A Florida woman’s multiple attempts to hire a hitman on the dark web using Bitcoin resulted in her arrest instead of her alleged target’s death last week.
DeAnna Marie Stinson, 50, was arrested on Sept. 24 on a federal warrant and charged with one count of solicitation to commit a crime of violence and one count of murder-for-hire in the Middle District of Florida. She is currently being held in the Pinellas County Jail on behalf of the U.S. Marshals Service.
In a statement, the U.S. Attorney’s Office for the Middle District alleged that starting on June 24, Stinson attempted to use a so-called “dark web” site that promised to connect customers with hitmen to pay someone to kill the spouse of someone with whom she’d previously been involved, who was not named by the office.
Stinson, prosecutors allege, tried to hire a hitman for the job four times, spending the equivalent of nearly $12,000 in Bitcoin, despite the supposed hitmen never following through for most of July.
Federal agents, however, eventually began monitoring her efforts.
According to charging documents in the case, on July 30, members of an investigative media organization brought evidence of Stinson’s efforts on the site to the attention of federal law enforcement agents. Agents observed four public listings on the site for a hitman from the same account, as well as one public response to her requests. The agent in this case does not believe that the site’s administrator’s have ever done more than extract payments for services they did not plan to render, according to the documents.
The media organization, which reportedly has access to the website’s records, provided agents with information belonging to the account that had placed the ads, including Bitcoin account addresses and chats the account had conducted. This indicated that the account owner had conducted more than $12,000 tra worth of transactions, using Bitcoin, in support of her request for a murder — for which she had provided a name, an address and a picture of the intended victim.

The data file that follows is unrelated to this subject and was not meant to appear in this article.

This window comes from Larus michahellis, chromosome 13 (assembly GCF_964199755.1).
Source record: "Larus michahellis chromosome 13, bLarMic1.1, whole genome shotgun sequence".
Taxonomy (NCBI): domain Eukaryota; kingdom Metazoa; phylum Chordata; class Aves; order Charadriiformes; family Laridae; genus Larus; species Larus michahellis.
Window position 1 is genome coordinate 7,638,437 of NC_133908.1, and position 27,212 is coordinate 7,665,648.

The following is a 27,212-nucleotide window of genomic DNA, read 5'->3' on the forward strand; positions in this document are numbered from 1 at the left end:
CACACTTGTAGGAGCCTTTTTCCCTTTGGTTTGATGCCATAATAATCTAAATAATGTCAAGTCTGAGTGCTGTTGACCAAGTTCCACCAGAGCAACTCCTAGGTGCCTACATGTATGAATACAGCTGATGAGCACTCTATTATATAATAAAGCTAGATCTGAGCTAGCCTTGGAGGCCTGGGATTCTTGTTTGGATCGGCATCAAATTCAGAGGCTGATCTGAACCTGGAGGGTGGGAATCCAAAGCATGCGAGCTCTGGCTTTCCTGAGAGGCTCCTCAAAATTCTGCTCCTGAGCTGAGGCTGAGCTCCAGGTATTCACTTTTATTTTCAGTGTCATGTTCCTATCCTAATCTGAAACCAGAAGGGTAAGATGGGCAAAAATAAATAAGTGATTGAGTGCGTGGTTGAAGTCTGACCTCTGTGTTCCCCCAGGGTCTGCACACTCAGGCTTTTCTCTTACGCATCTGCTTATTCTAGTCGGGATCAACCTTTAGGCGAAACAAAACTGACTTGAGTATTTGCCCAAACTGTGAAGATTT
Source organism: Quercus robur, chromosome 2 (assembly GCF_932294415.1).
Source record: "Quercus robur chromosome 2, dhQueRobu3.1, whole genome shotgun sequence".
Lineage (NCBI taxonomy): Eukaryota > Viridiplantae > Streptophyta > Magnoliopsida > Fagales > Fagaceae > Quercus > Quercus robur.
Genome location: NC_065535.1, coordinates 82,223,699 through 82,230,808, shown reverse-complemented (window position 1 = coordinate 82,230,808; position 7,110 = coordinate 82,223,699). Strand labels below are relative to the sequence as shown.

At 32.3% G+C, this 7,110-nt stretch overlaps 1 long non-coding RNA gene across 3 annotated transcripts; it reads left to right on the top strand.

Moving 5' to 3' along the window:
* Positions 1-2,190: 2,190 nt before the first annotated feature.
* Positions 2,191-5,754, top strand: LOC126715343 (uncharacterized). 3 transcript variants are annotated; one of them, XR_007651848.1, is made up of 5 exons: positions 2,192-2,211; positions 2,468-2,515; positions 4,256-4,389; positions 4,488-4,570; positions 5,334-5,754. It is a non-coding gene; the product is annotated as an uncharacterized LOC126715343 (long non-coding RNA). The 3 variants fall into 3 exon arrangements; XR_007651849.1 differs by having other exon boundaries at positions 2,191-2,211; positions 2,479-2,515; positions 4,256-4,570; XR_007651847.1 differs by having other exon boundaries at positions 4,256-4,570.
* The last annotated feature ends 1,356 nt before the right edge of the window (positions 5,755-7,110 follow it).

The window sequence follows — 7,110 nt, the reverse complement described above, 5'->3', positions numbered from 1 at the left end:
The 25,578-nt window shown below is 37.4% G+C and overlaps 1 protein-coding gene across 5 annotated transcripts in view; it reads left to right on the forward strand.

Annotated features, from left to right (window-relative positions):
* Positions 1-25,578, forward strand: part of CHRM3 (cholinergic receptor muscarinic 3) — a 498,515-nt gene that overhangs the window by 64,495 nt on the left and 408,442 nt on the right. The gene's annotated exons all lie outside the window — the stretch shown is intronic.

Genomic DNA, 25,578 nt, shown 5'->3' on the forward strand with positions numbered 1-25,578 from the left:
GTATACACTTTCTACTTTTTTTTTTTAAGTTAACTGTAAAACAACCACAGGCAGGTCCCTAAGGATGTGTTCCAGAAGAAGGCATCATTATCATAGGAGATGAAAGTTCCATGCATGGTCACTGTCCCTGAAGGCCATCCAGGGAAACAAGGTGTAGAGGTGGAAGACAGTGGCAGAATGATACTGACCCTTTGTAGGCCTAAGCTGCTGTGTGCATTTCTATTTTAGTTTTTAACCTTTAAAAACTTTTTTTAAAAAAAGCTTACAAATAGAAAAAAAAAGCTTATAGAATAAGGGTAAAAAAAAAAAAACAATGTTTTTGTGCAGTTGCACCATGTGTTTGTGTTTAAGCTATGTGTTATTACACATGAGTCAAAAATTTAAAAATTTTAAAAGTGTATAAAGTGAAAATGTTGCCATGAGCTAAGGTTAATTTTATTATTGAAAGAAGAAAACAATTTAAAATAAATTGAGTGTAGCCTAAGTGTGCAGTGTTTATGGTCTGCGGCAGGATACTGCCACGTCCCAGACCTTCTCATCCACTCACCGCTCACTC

Stinson’s early requests for the murder also specified that she would prefer they be conducted during a certain week in July; agents were able to confirm that Stinson was in Hawaii that week, and connected thousands of dollars worth of her Bitcoin transfers to a Hawaii-based IP address. Some of the other transactions were connected to an IP address associated with Stinson’s home. Authorities also connected some of the cryptocurrency transfers into the supposed hitman website’s account with transfers from a U.S.-based Bitcoin exchange. This was connected to Stinson’s home address, driver’s license, her apparent email, date of birth, Social Security number and selfie.
In an interview with the person listed on the site as the intended victim, agents allege the individual identified Stinson as a their spouse’s former romantic partner.
On July 31, Stinson reportedly messaged the website administrators that she wanted a new contractor assigned to her job.
Federal agents then reportedly impersonated the new contractor assigned to Stinson’s account. With the assistance of Stinson’s intended victim, they staged surveillance photographs and then contacted Stinson on August 27, in the guise of a hitman using WhatsApp. The new supposed hitman offered her the photographs of the alleged target to confirm her interest.
The phoney hitman then contacted Stinson again on Sept. 1 to outline the plan for the supposed hit, asking for her to transfer funds for him to buy a new weapon with which to commit the crime. She alleged refused to use Western Union, for fear of it being tracked, but the charging documents say that, on Sept. 13, someone transferred the Bitcoin equivalent of $350 into an account created solely for the purpose of the investigation after the supposed hitman contacted Stinson and gave her the account address.
The probable cause complaint for Stinson’s arrest was submitted to the court nine days later.
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